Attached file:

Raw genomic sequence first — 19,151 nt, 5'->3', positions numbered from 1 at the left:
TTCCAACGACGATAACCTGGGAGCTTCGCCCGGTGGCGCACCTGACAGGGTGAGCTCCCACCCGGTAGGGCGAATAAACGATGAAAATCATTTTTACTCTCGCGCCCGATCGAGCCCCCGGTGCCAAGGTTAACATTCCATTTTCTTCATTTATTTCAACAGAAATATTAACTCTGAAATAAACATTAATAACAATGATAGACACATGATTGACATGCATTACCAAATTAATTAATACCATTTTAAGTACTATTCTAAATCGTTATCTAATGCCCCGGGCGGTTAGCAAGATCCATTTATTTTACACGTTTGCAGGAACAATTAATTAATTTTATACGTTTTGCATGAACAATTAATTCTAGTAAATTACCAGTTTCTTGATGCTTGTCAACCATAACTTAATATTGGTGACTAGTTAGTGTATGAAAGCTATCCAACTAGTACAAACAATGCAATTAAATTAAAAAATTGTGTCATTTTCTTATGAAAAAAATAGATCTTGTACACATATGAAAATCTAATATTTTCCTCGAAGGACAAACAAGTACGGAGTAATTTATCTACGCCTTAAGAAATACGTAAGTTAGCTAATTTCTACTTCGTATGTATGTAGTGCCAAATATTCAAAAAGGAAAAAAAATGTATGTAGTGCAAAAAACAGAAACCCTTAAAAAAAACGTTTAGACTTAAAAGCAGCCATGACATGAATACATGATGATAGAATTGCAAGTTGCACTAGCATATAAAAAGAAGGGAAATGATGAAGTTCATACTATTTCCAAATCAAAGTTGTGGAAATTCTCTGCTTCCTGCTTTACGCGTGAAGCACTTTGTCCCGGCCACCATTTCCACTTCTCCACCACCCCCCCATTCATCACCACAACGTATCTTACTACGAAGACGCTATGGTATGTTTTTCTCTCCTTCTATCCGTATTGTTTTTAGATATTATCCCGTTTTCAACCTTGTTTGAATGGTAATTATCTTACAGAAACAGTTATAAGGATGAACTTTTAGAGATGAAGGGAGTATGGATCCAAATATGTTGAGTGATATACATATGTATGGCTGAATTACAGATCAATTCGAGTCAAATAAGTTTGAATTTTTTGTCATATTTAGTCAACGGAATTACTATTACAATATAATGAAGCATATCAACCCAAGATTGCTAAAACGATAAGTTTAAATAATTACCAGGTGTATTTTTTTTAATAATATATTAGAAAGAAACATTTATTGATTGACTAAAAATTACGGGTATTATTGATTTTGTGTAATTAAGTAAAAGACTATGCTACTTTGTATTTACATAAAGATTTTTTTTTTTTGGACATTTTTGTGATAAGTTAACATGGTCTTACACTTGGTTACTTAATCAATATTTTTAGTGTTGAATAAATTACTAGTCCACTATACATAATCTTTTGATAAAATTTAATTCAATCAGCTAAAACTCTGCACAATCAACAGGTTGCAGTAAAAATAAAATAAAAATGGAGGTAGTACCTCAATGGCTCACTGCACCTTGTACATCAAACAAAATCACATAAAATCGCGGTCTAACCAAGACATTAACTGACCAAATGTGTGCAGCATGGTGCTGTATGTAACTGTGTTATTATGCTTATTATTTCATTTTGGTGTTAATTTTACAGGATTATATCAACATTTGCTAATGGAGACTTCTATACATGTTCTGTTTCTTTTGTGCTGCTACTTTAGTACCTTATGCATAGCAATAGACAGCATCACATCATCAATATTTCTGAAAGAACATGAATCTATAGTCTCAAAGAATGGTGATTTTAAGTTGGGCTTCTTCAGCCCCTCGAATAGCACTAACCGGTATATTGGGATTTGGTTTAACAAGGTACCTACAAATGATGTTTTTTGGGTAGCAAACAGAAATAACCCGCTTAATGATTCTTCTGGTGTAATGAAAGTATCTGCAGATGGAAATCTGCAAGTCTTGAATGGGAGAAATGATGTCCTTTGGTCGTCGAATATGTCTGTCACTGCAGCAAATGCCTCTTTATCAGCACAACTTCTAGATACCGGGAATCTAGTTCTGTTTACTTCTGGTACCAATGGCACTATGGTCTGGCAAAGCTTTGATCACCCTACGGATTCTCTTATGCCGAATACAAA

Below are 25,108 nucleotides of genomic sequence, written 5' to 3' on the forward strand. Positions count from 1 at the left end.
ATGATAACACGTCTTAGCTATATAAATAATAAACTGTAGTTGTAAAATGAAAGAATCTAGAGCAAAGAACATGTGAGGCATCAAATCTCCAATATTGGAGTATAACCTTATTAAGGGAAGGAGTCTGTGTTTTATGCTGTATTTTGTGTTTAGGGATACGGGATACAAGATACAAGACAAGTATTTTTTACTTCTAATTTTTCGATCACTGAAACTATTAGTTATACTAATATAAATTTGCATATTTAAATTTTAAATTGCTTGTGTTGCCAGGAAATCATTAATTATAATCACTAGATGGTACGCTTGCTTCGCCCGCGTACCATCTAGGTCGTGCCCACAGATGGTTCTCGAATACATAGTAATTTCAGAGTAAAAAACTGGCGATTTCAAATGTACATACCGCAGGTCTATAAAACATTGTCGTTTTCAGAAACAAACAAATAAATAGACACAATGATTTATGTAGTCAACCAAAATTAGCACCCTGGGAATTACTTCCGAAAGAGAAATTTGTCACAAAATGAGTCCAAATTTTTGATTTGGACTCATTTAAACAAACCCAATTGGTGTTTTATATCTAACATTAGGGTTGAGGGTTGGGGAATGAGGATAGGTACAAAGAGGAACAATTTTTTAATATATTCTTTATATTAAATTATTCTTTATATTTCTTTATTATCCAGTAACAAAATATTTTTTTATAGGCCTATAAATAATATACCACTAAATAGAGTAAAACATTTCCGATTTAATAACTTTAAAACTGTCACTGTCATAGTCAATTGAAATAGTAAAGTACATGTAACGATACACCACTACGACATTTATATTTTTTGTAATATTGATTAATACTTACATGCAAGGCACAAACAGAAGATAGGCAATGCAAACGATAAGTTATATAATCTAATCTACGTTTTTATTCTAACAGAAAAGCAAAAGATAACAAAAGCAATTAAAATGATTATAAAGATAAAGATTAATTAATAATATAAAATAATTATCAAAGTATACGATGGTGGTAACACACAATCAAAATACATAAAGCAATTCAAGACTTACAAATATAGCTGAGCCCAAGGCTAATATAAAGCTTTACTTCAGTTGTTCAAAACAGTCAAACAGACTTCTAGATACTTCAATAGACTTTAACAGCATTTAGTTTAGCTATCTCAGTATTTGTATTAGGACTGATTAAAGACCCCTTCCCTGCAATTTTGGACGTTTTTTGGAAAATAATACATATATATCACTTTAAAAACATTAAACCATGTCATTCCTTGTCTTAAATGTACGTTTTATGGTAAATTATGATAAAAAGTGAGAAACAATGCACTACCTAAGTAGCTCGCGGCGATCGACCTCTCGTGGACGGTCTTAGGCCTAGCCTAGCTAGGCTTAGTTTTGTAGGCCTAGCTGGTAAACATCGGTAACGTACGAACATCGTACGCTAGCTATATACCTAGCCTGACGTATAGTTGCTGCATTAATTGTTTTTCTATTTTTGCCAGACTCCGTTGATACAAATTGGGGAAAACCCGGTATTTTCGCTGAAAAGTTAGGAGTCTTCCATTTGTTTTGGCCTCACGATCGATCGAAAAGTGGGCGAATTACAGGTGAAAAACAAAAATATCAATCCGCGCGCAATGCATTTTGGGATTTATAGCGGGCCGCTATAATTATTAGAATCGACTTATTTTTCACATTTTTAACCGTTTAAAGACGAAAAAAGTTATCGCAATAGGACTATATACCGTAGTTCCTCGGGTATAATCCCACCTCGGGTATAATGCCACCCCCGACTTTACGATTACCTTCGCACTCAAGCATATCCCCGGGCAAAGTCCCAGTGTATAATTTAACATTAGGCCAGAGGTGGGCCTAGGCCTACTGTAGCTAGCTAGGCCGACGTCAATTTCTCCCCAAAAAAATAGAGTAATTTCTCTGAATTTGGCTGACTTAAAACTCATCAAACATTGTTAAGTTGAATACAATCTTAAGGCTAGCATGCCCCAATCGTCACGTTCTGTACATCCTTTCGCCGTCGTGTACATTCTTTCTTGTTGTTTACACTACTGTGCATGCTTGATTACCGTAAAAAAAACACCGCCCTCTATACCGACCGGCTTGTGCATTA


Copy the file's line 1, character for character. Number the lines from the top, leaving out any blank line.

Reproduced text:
Raw genomic sequence first — 19,151 nt, 5'->3', positions numbered from 1 at the left: